In today's society, where adult supervision is not always possible, the direction to "Leave the Area" is also essential.  Under some circumstances, "area" may be understood to be a room if your child cannot physically leave the apartment or house.

"Tell an Adult" emphasizes that children should seek a trustworthy adult - neighbor, relative or teacher - if a parent or guardian is not available.

The NRA's Eddie Eagle Gun Safety Program includes an  instructor guide, activity books, poster, and an animated video to explain its four-step safety message.  For more information about the program or to obtain the materials, visit the Eddie Eagle web site at http://www.nrahq.org/safety/eddie/,
send an email to eddie@nrahq.org, or call (800) 231-0752.

Where to Get Training

The time may come when you or your family members want to learn to handle and shoot a gun safely.  In the case of a child, his or her attitude, learning ability, and physical and emotional maturity are some of the factors to be weighed before allowing formal instruction to begin.

When a parent decides a young person is ready, many training opportunities are available.  Providing instruction in the safe handling, use, and storage of firearms is one of NRA's most important functions.  NRA Basic Firearm Training courses, taught by 36,000 NRA Certified Instructors, are offered in every state.  A program called "FIRST" STEPS (Firearm Instruction, Responsibility and Safety Training) provides a three-hour orientation to your specific firearm.  For more information about taking any of these courses, please call the NRA automated voice menu system at (703) 267-1430.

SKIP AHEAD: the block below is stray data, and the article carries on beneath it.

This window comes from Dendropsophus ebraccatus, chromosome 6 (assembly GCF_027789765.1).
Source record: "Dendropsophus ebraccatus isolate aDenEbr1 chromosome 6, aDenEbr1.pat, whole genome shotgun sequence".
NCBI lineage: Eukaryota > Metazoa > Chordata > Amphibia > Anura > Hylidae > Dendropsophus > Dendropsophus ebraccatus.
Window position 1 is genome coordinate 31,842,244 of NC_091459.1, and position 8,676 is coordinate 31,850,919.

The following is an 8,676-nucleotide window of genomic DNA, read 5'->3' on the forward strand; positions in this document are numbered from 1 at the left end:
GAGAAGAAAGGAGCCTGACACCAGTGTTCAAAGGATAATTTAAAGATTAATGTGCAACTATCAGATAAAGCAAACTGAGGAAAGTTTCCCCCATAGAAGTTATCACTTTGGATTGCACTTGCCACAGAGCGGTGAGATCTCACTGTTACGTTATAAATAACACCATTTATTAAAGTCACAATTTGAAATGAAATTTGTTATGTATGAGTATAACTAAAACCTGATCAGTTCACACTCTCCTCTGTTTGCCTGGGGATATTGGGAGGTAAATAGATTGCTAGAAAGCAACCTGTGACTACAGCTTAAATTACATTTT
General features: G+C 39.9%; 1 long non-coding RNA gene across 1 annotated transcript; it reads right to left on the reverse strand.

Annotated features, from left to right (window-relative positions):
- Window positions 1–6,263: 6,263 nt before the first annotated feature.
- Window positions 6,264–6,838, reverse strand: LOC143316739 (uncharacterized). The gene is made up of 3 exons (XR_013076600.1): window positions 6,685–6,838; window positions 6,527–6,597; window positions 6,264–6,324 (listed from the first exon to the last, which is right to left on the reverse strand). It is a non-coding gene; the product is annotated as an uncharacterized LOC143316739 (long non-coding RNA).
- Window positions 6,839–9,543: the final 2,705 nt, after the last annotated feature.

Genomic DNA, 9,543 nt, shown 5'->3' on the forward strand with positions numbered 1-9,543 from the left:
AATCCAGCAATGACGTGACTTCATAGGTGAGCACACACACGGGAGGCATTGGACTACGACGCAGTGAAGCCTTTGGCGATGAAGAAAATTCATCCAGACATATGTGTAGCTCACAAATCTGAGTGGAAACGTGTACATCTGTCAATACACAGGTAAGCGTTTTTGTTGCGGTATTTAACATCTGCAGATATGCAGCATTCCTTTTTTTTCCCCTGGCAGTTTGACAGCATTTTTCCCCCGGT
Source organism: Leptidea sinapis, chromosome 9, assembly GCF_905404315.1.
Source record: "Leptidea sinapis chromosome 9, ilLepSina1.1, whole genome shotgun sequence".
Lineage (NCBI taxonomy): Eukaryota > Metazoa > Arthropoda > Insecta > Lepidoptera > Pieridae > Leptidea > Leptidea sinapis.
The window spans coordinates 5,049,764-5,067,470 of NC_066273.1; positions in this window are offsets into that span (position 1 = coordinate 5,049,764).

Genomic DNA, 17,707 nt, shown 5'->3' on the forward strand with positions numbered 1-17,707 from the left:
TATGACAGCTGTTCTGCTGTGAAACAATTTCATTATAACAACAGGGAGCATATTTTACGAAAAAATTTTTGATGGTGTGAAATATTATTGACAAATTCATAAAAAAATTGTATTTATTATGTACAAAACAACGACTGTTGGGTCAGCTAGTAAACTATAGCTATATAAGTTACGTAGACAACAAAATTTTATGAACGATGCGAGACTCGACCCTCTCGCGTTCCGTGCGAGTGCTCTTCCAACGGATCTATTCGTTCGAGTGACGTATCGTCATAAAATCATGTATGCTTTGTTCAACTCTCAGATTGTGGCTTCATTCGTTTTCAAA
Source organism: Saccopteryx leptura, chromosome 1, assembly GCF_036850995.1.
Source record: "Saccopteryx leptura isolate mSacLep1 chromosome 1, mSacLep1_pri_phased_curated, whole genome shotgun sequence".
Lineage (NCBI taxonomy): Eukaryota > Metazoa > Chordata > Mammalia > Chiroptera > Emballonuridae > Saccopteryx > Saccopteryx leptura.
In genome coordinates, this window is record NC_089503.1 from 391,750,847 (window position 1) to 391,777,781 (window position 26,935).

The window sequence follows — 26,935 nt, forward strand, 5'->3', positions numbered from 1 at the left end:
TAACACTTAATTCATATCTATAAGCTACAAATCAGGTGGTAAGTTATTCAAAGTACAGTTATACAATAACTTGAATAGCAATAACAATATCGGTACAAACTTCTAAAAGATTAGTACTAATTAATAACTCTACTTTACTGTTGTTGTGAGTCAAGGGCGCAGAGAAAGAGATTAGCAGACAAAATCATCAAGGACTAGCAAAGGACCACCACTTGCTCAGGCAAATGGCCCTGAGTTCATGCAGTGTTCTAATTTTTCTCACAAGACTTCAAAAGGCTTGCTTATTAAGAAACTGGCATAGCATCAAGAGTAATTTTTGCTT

Gun Owners' Responsibilities

Most states impose some form of legal duty on adults to take reasonable steps to deny access by children to dangerous substances or instruments.  It is the individual gun owner's responsibility to understand and follow all laws regarding gun purchase, ownership, storage, transport, etc.  Contact your state police and/or local police for information regarding such laws.

If you own a gun and do not know how to operate it, do not experiment with it.  Point it in a safe direction, keep your finger off the trigger, and store it securely.  Seek competent assistance and instruction at once.  An untrained adult can be as dangerous as a curious child.


Store guns so that they are inaccessible to children and other unauthorized users.  Gun shops sell a wide variety of safes, cases, and other security devices.  While specific security measures may vary, a parent must, in every case, assess the exposure of the firearm and absolutely assure that it is inaccessible to a child.

For more information on firearm safety and youths, call (703) 267-1560, or write: NRA Community Service Programs Division, 11250 Waples Mill Road, Fairfax, VA 22030.

 

parents.gif 250 x 108This information is not intended as a complete course in gun safety and is not a substitute for formal, qualified instruction in the handling, use, or storage of firearms.  The guidelines herein should be considered options to minimize the chance of an accident occurring in the home.

To receive a copy of the "Parent's Guide to Gun Safety" brochure, email eddie@nrahq.org or call (800) 231-0752.